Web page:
Upcoming Lectures

US and the Arab World: The Significance of a Broken Relationship  makdisi-image

Dr. Ussama Makdisi, Rice University
February 26, 2017 (Sun) 3:00 – 5:00 p.m.
UNM Continuing Education Conference Center

Recent American involvement in the Arab world has been vexed, controversial and violent. It has led to both rampant anti-Arab sentiment and Islamophobia in the United States and to anti-Americanism in the Middle East. Yet an older cultural engagement between Americans and Arabs goes back to the early part of the nineteenth century. Professor Makdisi will cover the history and consequences of a changing American engagement with the Middle East. +More Info

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The Roots of Harlem’s Second Renaissance   

Dr. Brian D. Goldstein, University of New Mexico
March 12, 2017 (Sun) 3:00 – 5:00 p.m.
ABQ Museum of Art & History

In the last four decades of the twentieth century, Harlem, New York—one of America’s most famous neighborhoods—transformed from the symbol of midcentury “urban crisis” to the most celebrated example of “urban renaissance” in the United States. Dr. Goldstein will explore the role that Harlemites themselves played in bringing about Harlem’s urban renaissance, an outcome that had both positive and negative effects for their neighborhood. +More Info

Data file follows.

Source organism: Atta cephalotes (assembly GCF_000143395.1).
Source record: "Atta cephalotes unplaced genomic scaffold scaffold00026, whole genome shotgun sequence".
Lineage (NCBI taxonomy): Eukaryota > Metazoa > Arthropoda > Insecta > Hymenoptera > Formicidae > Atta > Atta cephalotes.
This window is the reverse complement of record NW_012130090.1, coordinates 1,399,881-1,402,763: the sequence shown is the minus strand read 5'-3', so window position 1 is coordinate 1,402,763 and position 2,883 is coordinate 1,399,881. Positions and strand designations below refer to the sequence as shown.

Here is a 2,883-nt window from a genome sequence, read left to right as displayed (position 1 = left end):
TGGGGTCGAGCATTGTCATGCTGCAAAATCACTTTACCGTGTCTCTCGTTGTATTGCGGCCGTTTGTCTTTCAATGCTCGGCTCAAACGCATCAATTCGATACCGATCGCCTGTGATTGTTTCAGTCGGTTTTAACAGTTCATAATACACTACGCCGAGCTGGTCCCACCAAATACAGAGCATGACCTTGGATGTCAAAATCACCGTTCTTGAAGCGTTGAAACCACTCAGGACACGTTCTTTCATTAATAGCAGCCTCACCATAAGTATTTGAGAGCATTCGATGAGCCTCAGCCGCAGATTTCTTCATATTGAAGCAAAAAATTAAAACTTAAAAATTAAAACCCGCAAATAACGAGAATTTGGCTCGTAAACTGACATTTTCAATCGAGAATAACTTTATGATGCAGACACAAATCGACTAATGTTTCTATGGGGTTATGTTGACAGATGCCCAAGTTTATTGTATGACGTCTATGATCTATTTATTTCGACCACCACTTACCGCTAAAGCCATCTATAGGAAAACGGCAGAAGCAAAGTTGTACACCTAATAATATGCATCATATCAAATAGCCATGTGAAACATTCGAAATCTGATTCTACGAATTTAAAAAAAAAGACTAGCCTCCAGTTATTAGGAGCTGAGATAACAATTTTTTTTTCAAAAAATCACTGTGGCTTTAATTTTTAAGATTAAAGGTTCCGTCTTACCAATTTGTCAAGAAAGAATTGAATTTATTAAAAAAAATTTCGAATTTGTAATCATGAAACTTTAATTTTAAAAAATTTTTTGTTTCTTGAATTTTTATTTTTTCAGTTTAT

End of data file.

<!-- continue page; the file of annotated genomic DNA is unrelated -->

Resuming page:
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Americans and the World: “Mirror, Mirror on the Wall, Why Americans Can’t See ‘Others’ at All: Case in Point, the Middle East  

Adam Garfinkle

Dr. Adam Garkinkle, American Interest Magazine
March 19, 2017 (Sun) 3:00 – 5:00 p.m.
UNM Continuing Education Conference Center

From the earliest days, we Americans have had a special way of looking at the world derived from Anglo-Protestant religious traditions and the ideas of the Enlightenment. When Americans’ world view is projected onto other societies, especially non-Western ones, the result is almost always serious misunderstanding and confusion. Policies flowing from these misconceptions rarely succeed except by accident or extreme exertion. By examining U.S. policy toward the Middle East, especially in the period since the end of the Cold War, Adam Garfinkle will illustrate the tragic consequences of America’s problems of perception. +More Info